(110b) Multilevel Monte Carlo Sampling for Thin Film Deposition Under Uncertainty | AIChE

(110b) Multilevel Monte Carlo Sampling for Thin Film Deposition Under Uncertainty


Kimaev, G. - Presenter, University of Waterloo
Ricardez-Sandoval, L. A., University of Waterloo
Deterministic systems can exhibit variability in their observables due to uncertainties in system parameters and/or model structure. However, stochastic systems exhibit inherent noise in their observables even without these sources of uncertainty. This noise contributes to the variability in the observables of stochastic systems subject to uncertainty. Efficient methods of parametric uncertainty quantification, such as Power Series and Polynomial Chaos Expansions (PSE and PCE, respectively) [1], rely on the knowledge of the observable values at specific realizations of the uncertain parameters. When these techniques are applied to stochastic systems for the design of robust processes, uncertainty quantification is complicated by the inherent noise in the observables because the expected values of the observables have to be obtained prior to constructing the PSE and PCE. It has been common practice to use heuristic rules regarding the necessary number of samples to arrive at the expected values. However, a recently developed computational technique called Multilevel Monte Carlo (MLMC) sampling [2] can obtain such estimates by assessing the variability of the estimates of varying accuracy instead of relying on pure heuristics. MLMC uses many coarse inexpensive samples to find an initial estimate of the observable and then refines that estimate with progressively fewer samples of higher accuracy and computational cost. MLMC originated from computational finance and has been applied to various other fields.

In our previous works, we applied MLMC to estimate the observables of classic chemical engineering systems subject to parametric uncertainty [3] and of a stochastic multiscale system of Chemical Vapour Deposition (CVD) [4] where the variability in the observables was due to noise rather than uncertainty [5]. In both [3] and [5], we demonstrated that MLMC can be used to accurately estimate the expected values of the observables in a fraction of the time required for conventional Monte Carlo sampling. However, for stochastic multiscale systems, parametric uncertainty, rather than stochastic noise, is the greater contributor to the variability in the observables, and such uncertainty was not considered in [5]. To the best of our knowledge, an application of MLMC for uncertainty quantification in a stochastic multiscale system is absent from the literature.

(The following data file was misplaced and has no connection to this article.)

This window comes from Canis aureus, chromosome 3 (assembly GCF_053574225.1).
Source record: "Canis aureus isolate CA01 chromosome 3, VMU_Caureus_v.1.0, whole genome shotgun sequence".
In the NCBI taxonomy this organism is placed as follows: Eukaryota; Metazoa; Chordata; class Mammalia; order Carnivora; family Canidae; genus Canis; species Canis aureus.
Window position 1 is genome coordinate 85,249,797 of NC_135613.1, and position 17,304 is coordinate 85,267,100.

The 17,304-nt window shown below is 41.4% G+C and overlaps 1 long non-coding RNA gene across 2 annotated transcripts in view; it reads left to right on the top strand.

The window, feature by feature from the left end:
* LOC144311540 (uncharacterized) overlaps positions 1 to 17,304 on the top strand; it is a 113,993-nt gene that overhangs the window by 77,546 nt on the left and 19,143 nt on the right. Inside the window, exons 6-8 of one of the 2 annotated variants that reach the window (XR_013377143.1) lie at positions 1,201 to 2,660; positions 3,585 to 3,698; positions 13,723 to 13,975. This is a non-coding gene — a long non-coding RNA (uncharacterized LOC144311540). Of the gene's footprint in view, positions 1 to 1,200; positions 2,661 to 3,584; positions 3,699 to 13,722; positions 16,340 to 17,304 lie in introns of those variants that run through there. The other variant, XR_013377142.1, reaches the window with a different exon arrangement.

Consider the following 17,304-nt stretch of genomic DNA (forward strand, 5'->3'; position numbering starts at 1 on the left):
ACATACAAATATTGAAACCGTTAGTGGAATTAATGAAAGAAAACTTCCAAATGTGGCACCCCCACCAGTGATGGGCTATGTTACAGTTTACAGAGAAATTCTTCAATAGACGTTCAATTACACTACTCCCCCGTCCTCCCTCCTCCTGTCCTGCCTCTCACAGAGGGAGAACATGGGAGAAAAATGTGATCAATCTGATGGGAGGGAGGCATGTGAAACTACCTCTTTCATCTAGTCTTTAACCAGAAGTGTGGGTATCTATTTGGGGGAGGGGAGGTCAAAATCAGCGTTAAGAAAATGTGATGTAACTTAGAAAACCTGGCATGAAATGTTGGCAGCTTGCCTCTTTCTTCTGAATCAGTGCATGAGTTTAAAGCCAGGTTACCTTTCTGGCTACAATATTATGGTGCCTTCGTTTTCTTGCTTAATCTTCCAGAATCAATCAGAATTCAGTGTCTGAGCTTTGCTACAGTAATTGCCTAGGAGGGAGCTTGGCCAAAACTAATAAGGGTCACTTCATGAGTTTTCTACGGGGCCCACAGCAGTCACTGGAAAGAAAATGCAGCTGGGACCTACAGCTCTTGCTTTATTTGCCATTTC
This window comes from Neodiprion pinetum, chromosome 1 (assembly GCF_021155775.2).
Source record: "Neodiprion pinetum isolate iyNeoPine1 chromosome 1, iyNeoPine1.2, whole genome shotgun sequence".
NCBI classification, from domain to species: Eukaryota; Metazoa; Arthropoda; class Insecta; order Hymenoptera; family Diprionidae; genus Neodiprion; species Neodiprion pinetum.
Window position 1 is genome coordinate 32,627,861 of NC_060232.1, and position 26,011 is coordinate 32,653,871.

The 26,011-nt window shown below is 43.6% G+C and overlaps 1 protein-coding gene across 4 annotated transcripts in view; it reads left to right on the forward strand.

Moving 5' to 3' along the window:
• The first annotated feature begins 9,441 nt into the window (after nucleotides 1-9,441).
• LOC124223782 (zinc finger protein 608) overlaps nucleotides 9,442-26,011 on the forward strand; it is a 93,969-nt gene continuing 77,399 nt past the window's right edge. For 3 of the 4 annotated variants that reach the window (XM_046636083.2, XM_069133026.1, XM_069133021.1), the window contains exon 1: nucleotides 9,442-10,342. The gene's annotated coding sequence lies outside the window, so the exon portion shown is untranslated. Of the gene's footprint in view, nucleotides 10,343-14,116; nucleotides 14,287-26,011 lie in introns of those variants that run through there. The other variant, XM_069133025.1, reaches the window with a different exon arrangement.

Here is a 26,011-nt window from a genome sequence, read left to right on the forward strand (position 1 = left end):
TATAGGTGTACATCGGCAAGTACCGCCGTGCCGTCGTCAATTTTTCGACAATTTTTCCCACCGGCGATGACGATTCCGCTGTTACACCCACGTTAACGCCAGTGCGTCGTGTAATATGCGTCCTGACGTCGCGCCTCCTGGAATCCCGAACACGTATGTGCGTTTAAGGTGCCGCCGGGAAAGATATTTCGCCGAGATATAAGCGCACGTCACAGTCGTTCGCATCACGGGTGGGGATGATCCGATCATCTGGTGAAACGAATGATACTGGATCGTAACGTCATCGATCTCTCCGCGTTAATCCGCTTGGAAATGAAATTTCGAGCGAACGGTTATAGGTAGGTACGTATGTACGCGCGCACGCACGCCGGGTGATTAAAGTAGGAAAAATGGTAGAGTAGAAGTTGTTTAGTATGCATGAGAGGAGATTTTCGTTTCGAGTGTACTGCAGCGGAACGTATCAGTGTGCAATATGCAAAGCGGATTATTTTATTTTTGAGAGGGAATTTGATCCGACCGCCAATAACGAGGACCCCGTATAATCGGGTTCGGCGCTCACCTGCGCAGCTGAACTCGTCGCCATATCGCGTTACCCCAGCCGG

In our previous work [6], we relied on heuristics to obtain the expected values of the observables from the stochastic multiscale CVD model [4] and subsequently employed that data to construct PSE and PCE for efficient uncertainty quantification [6]. It was found that the stochastic noise negatively affected the ability of PCE to approximate the expected values of the observables and that more data was necessary to improve the accuracy. In this work, using a methodology similar to [5], we apply MLMC to a stochastic multiscale model of a heterogeneous catalytic flow reactor system [7] to obtain its expected observables and use them to develop PSE and PCE expressions. The expressions are then employed to conduct parametric uncertainty quantification. The PSE and PCE expressions are also derived using traditional heuristics. The study compares the results of PSE and PCE derived using both techniques to the results of Monte Carlo sampling and establishes whether the use of MLMC instead of heuristics can decrease the variability in PSE sensitivities and PCE coefficients and consequently provide more accurate estimates of the probability distributions of the observables of the catalytic flow reactor system under uncertainty.


[1] Eldred, M.S. Recent Advances in Non-Intrusive Polynomial Chaos and Stochastic Collocation Methods for Uncertainty Analysis and Design, In Proceedings of the 50th AIAA Structures, Structural Dynamics and Materials Conference, Palm Springs, California, 2009.

[2] Giles, M. Multilevel Monte Carlo Path Simulation, Operations Research, 56, 3, 2008.

[3] Kimaev, G. and Ricardez-Sandoval, L. A. Multilevel Monte Carlo Applied to Chemical Engineering Systems Subject to Uncertainty, AIChE Journal, 64, 5, 2018.

[4] Vlachos, D. Multiscale Integration Hybrid Algorithms for Homogeneous-Heterogeneous Reactors, AIChE Journal, 43, 11, 1997.

[5] Kimaev, G. and Ricardez-Sandoval, L. A. Multilevel Monte Carlo for noise estimation in stochastic multiscale systems, Chem. Eng. Res. Des., vol. 140, pp. 33–43, 2018.

[6] Kimaev, G. and Ricardez-Sandoval, L. A. A comparison of efficient uncertainty quantification techniques for stochastic multiscale systems, AIChE Journal, vol. 63, no. 8, pp. 3361–3373, 2017.

[7] Chaffart, D., Rasoulian, S. and Ricardez-Sandoval, L. A. Distributional Uncertainty Analysis and Robust Optimization in Spatially Heterogeneous Multiscale Process Systems, AIChE J., vol. 62, no. 7, pp. 2374–2390, 2016.


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